Institute for European, Russian and Eurasian Studies
The Elysee Treaty Debate
On Sunday, April 14, 2013, IERES hosted The Elysee Treaty Debate. For the first time, our institute worked with the national college debate community to celebrate the 50th anniversary of an exemplary treaty that helped secure peace in Europe. Or did it? The challenge for the sixteen debate teams was to question this assumption or to defend it, depending on whether it was assigned the role of the "affirmative" or "negative." The result was a day of vibrant discussion during which the substance and meaning of this highly symbolic yet influential document became more obvious to everybody who listened.
The debate tournament was initiated and funded by the embassies of France and Germany who last year approached George Washington University--that is, IERES--and American University with the idea. I have to admit that at first, I was skeptical, especially in regards to the complicated logistics of such a tournament. But after contacting Paul Hayes, GW's Director of Debate, it became clear that not only does GW have a whole group of strong debaters but also enormous experience in how such tournament must be organized. Due to Paul's expertise and enthusiasm, a long phase of thorough preparation, and many helping hands, including IERES's skilled staff, the event turned out to be a huge success.
As a judge for three debates, I was fascinated to see so many students with enviable eloquence, representing universities from the entire United States, from Ivy League to small liberal arts colleges. The final debate between the teams from the Pittsburgh and Loyola was as exciting to watch as a good basketball game. The power of argumentation was based on the teams' preparedness and historical knowledge, but also on their rhetorical flexibility and wit. An additional factor was self-discipline: the more the teams were able to keep their self-control even in the most heated moments, the more persuasive did their performance come across to the audience. Regardless of who ultimately won or lost, observing these students' passion for history and political logic and to see how quality debates could reveal hitherto unknown viewpoints was absolutely fascinating.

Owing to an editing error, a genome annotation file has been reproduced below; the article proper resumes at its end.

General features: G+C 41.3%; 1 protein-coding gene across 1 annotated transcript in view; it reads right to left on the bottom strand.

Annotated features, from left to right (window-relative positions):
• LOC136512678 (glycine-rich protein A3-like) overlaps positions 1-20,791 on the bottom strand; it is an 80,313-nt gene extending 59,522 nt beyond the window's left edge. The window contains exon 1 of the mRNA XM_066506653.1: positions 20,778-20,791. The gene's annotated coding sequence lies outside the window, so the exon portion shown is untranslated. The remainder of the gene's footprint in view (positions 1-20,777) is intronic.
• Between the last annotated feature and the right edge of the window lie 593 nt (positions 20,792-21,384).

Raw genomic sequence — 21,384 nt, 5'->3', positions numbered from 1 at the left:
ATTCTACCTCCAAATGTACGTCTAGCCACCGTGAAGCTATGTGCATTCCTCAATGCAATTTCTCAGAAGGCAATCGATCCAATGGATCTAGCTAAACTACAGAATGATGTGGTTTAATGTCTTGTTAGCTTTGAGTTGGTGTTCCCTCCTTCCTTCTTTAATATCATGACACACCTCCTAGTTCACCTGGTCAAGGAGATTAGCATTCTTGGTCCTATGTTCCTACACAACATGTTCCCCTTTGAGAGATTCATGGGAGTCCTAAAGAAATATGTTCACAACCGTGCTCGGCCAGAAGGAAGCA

Working with the French and German cultural attaches, Emilienne Baneth-Nouailhetas and Betram von Moltke, as well as Paul Hayes and his team was an inspiring professional experience. Many thanks to IERES's Caitlin Katsiaficas and Eric Hansson who worked hard to make our institute a reliable host.
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